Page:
[LINK] Wireless Internet Popular in Australia
rchirgwin at ozemail.com.au
Tue Sep 21 15:45:56 EST 2010
On 21/09/10 3:03 PM, Stilgherrian wrote:
> On 21/09/2010, at 2:17 PM, Craig Sanders wrote:
>> On Tue, Sep 21, 2010 at 09:22:37AM +1000, Tom Worthington wrote:
>>> However, popularity of wireless raises questions as to the need
>>> for and viability of the fixed fibre optic National Broadband
>>> Network. Other statistics:
>> no it doesn't. no more than the popularity of motorbikes raises
>> questions as to the need for and viability of cars.
>> they're different tools that suit different uses and different needs.
>> there is some small amount of application crossover but they're not
>> substitutes for one another.
>> that's the single most annoying line of argument from the anti-NBN
>> brigade - that wireless internet is or can be a substitute for fixed
>> line internet. there is an adamant refusal to acknowledge the facts
>> about it because it's the basis for their demand to drop the NBN and go
>> with wireless instead.
> This is also the most frustrating thing about the debate for me too.
> Whether we spend a lot now to build for the future, or watch our purse strings and do something more modest for the moment is something we can rationally discuss.
> Whether we use public money to provide a system to some areas which would not otherwise be commercially viable, or change the mix of public versus private funding for telcos, or leave things to the market etc etc are all valid political arguments, though of course subject to biases in people's thinking cause by pre-conceived political notions of How Things Should Be. But at least they're valid *political* discussions.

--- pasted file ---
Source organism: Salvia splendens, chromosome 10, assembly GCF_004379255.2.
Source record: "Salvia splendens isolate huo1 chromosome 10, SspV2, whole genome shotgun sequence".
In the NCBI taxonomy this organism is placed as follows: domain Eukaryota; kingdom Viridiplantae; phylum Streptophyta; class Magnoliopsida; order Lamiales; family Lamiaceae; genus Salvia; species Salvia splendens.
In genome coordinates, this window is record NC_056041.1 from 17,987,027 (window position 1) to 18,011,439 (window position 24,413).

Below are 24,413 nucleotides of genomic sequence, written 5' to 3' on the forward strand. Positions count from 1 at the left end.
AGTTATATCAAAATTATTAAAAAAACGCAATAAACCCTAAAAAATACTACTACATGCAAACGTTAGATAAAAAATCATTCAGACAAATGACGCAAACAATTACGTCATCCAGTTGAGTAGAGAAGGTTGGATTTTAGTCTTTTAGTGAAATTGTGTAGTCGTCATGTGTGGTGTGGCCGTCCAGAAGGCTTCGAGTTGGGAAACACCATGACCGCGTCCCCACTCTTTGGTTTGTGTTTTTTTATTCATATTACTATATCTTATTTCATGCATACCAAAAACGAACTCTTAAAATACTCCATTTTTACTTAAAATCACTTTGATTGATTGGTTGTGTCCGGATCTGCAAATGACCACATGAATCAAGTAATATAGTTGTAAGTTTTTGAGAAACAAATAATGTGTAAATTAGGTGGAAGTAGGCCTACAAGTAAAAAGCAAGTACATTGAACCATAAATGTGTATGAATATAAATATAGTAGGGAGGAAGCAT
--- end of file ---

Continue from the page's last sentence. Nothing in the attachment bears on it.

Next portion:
> But the way in which technologies, fibre versus wireless, have been turned into political banners is... not just weird... totally counter-productive.
> And whichever policy we're looking at, the issues of avoiding waste and corruption, and maintaining transparency, are really the same.
> I find mindless political tribalism so tedious...
Not all the tribalism is mindless. Some of it is worse: a cynical
attempt at coercion-by-exclusion. "If you are a true conservative you
believe X / if you are a true progressive you believe Y"; or on the
other hand, a cynical denigration-by-membership: "If you believe X you
are a traitor to the cause".
There is, now that I think of it, another reasoning behind the Magic
Wireless Fairy promotional cant: one subscription per user. Wireless
isn't just more expensive (per byte) than fixed; it also has a larger
total available market than fixed. That's definitely a good reason to
keep up the lobbying pressure to drop the NBN.
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